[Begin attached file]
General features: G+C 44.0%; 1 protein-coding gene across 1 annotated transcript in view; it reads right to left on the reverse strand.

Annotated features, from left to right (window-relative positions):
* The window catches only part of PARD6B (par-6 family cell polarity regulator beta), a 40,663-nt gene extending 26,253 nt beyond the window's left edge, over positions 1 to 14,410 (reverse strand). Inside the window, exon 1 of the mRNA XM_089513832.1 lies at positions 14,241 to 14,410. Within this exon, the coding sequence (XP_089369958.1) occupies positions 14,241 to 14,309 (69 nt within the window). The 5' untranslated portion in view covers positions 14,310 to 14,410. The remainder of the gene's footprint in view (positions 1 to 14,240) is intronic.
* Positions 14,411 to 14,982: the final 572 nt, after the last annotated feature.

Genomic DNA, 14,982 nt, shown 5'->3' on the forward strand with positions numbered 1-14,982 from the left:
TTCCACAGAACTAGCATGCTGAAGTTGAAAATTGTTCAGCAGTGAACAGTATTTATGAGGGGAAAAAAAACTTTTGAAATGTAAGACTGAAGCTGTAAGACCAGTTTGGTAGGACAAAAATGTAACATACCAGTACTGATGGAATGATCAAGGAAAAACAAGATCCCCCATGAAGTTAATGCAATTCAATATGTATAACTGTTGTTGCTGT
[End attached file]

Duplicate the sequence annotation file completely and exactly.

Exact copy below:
General features: G+C 44.0%; 1 protein-coding gene across 1 annotated transcript in view; it reads right to left on the reverse strand.

Annotated features, from left to right (window-relative positions):
* The window catches only part of PARD6B (par-6 family cell polarity regulator beta), a 40,663-nt gene extending 26,253 nt beyond the window's left edge, over positions 1 to 14,410 (reverse strand). Inside the window, exon 1 of the mRNA XM_089513832.1 lies at positions 14,241 to 14,410. Within this exon, the coding sequence (XP_089369958.1) occupies positions 14,241 to 14,309 (69 nt within the window). The 5' untranslated portion in view covers positions 14,310 to 14,410. The remainder of the gene's footprint in view (positions 1 to 14,240) is intronic.
* Positions 14,411 to 14,982: the final 572 nt, after the last annotated feature.

Genomic DNA, 14,982 nt, shown 5'->3' on the forward strand with positions numbered 1-14,982 from the left:
TTCCACAGAACTAGCATGCTGAAGTTGAAAATTGTTCAGCAGTGAACAGTATTTATGAGGGGAAAAAAAACTTTTGAAATGTAAGACTGAAGCTGTAAGACCAGTTTGGTAGGACAAAAATGTAACATACCAGTACTGATGGAATGATCAAGGAAAAACAAGATCCCCCATGAAGTTAATGCAATTCAATATGTATAACTGTTGTTGCTGT